What if a single tech company began to encompass all the aspects of your world? A starving octopus, starting with social life, through to banking and shopping, health and parenting, all the way to national security and politics… In the The Circle, Dave Eggers paints an eerily realistic picture of where current technology and capitalism could lead us. A large company called the Circle, whose starting achievement was to regroup an individual’s life into a single online account – the TruYou – is feeling empowered and hungry. Hiding behind the false pretense of offering a better life for all, the Circle is quietly slithering toward a world it can control from beginning to end.
Into this reputable company arrives a wide-eyed young woman by the name of Mae. Her life, previously dull and lacking purpose, is suddenly turned around by the opportunity to join the elite ranks of the Circle. Her first days are everything she dreamed of, everything she could have possibly hoped for. The campus and offices are luxurious, sprawling, advanced. Everything from food to activities are free and encouraged. No expense is spared by the Circle to make their employees feel strong, smart and loved. Employees that Mae slowly comes to admire – is everyone at the Circle a genius or had her previous life simply been weighed down by dull-witted Neanderthals? It seems that nothing could ever go wrong again…
Behind this façade of glittering perfection, however, lies an ultimate goal and a unnerving secret. What is the Circle’s true purpose beyond generating revenue for shareholders? What do the three secretive leaders of the company want? The term ‘closing the Circle’ is whispered amongst top executives at the glorious meetings of the venerated Gang of 40… What does it mean? As Mae advances in the company ranks, she is faced with more challenging obstacles, both intellectually and morally. Her superiors question her relentlessly; why is she not sharing her activities on social media? Why hasn’t she participated in corporate activities? Where are the photos of her at the latest party? The blunders come in waves, crashing one after the other over Mae as she learns the basics of being a cog in a social machine.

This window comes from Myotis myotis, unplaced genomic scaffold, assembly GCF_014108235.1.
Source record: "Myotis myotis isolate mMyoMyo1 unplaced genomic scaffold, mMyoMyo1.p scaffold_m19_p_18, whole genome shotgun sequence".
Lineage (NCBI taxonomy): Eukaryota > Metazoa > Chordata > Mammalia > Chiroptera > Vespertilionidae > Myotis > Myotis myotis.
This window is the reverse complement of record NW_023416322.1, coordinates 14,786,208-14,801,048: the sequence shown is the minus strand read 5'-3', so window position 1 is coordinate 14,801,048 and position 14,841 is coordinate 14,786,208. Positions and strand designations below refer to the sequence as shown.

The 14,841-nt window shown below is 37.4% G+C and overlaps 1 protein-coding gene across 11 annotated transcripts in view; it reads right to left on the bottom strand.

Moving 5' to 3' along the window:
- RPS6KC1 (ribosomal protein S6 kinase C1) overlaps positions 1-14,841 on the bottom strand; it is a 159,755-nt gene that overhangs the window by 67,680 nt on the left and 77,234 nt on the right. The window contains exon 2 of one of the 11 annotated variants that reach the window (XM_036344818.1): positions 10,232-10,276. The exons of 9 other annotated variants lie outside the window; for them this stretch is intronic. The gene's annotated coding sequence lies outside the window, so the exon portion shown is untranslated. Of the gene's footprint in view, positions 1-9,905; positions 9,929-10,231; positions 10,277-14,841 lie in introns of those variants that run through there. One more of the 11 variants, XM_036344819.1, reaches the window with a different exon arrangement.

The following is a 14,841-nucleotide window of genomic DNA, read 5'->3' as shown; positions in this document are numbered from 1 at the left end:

Though each obstacle and event seems to reinforce her loyalty to the Circle, how far can she go? When her friends and family begin refusing to be a part of the Circle, she is torn between a job she loves and the people she loves. It is only then that she realizes that this is more than just a job. She is helping make the world a better place, isn’t she? If her parents decide to stay stuck in the caveman era, isn’t that their problem? She discovers new aspects of herself, most of which revolve around the beliefs that things would be better if everyone were sharing. Rising in the ranks, she becomes a sort of guru of the concept, promoting a fast-approaching utopia in which secrets will not only be wrong, but impossible. Many modern and relevant questions arise in The Circle, most of which we do not have the answer to yet. The only real concern we have to face is; when a powerful company decides it has the means to make the world a better place, should we let them do it?
1. The brilliance with The Circle is the simplicity of its seemingly complex concept. By taking all the tech companies of our century and blending them together, Eggers created the perfect giant, the absolute machine, the all-encompassing entity which will certainly some day come to be. Following Mae as she enters the Circle, we discover the immensity of the company’s power and reach. Starting with social media and then advertising, the Circle and its unified accounts slowly pick their way through to personal finance, international conflicts and ultimately, freedom. A simple concept, easy-to-believe and easier to fear.